Confession: I have no idea where to look when I’m on a panel.
Last weekend, I participated in a game design panel at the St. Louis Science Center. It was well moderated, and my fellow designers had lots of interesting insights. I had some good answers and some subpar answers. It was fine.
Afterwards, a friend in the audience commented that I looked really nervous. Oddly enough, I wasn’t nervous at all. Well, maybe a little–I had to use a mic, which always throws me off a little bit. But otherwise I was comfortable, so I asked my friend why she perceived that.
“You kept looking at the audience as if you were looking for someone,” she said. “It was weird.”
I had to chuckle, because I realized what she was talking about. It’s related to what I do when I’m not speaking (when I’m speaking, I look at the audience like a normal human being). Here’s what typically goes through my head when I’m on a panel, and it was no different on Friday:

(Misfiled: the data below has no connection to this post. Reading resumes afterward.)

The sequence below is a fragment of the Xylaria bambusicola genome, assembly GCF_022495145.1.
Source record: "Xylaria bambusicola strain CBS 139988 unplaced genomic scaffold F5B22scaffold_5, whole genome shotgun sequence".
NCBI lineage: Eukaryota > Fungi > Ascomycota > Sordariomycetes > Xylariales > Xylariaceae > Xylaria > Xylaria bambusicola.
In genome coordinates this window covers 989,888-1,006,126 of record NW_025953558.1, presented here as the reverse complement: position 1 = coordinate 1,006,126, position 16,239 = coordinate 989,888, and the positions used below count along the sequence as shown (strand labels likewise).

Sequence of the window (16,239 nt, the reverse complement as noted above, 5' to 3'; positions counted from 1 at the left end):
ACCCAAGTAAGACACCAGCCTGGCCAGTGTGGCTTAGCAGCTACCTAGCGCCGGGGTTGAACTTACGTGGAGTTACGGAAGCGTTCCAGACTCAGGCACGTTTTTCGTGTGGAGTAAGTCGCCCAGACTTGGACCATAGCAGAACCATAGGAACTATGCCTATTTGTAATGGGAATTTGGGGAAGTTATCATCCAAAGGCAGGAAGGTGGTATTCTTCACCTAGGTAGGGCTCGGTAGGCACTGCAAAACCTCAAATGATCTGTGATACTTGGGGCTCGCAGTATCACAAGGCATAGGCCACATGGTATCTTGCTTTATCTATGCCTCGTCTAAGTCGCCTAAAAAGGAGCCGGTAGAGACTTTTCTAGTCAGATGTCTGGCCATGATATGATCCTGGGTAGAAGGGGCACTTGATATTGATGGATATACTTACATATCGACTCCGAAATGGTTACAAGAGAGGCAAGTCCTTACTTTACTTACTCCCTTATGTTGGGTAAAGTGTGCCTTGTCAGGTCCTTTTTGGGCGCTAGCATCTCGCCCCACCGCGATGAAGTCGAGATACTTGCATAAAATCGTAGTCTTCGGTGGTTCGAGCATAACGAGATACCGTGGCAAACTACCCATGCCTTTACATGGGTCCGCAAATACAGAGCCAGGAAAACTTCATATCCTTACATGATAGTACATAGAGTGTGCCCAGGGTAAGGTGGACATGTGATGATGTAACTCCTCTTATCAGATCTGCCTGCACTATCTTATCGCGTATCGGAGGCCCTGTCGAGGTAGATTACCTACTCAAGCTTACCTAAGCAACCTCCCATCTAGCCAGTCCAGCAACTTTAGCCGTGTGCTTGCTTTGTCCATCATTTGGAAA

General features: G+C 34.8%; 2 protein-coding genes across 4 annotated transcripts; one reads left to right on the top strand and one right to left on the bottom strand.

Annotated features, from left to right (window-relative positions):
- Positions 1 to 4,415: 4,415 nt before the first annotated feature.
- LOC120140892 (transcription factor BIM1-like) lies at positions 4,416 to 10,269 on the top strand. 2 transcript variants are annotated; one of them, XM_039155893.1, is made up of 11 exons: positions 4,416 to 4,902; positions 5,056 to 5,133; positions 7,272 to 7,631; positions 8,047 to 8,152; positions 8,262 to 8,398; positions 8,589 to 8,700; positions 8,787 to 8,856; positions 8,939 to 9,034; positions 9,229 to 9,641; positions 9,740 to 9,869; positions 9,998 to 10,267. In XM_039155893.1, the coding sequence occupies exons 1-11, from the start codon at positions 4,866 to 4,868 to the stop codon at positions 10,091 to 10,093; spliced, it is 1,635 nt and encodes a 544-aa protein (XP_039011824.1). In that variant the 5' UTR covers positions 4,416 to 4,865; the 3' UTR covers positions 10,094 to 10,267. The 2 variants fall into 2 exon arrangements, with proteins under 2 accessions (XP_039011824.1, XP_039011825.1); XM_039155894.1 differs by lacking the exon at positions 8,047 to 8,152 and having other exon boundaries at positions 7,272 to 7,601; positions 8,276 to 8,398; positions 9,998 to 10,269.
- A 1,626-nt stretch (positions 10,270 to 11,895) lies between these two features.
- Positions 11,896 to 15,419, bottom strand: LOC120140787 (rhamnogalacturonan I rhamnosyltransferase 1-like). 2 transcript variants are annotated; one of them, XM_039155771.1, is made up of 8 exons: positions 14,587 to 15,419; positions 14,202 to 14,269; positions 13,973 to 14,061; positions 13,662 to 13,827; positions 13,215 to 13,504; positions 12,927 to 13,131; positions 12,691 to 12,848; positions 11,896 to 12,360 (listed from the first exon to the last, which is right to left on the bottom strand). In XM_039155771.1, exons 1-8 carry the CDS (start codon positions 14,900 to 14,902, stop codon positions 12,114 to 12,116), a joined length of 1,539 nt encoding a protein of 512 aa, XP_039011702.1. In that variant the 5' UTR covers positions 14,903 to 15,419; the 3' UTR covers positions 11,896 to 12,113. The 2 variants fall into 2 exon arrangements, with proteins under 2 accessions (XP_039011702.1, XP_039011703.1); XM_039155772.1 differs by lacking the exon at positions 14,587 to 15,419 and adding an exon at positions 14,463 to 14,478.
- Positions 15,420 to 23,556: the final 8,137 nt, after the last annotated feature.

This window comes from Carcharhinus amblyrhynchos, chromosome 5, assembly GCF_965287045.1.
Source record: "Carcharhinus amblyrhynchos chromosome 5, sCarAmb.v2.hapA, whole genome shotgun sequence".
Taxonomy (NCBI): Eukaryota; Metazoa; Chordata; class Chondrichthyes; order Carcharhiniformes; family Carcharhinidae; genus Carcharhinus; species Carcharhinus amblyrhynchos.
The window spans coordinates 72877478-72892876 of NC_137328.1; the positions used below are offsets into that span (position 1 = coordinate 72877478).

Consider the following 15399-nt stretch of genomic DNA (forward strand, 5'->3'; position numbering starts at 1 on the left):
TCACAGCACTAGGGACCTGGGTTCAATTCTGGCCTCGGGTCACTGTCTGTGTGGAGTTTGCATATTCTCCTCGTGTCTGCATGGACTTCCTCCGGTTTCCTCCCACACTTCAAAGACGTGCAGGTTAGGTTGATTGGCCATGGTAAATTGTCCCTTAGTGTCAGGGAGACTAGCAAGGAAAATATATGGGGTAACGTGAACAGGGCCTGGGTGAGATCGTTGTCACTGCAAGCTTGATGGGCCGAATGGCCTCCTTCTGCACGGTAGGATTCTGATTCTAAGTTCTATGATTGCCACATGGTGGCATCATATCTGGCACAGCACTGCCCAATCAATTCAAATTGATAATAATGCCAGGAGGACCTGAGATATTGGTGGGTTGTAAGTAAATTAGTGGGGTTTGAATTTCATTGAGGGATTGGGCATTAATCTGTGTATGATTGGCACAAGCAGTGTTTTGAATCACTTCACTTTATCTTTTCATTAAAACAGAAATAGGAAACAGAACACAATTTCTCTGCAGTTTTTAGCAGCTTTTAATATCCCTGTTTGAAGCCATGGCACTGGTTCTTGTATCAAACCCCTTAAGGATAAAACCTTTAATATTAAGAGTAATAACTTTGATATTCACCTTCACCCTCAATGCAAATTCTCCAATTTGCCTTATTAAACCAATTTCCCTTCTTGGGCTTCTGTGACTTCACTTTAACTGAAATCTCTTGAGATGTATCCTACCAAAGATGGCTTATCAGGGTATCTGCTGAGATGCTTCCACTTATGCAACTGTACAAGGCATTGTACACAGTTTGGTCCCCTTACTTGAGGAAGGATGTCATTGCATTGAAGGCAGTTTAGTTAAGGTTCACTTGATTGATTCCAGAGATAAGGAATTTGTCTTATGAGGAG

Then the cycle starts all over again. I can see why someone must think I’m nervous on a panel–I’m twitching around like a cat staring at a dozen lasers.
It also didn’t help that the science center has a million gadgets in motion everywhere at all times. That was a bit distracting.
Despite my newfound awareness of what I look like on stage on a panel, I still don’t quite know what to do. Who should I look at? The panelist who’s talking? Above the heads in the audience? My water glass?
Here’s what I want to do, and you can tell me if it’s okay: I want to look at the current speaker. That’s how I listen to people, and I can provide that person with close range affirmation (like nodding my head or smiling) that they can’t see well in the audience. That’s what’s great about a panel–we support each other.
Is that okay?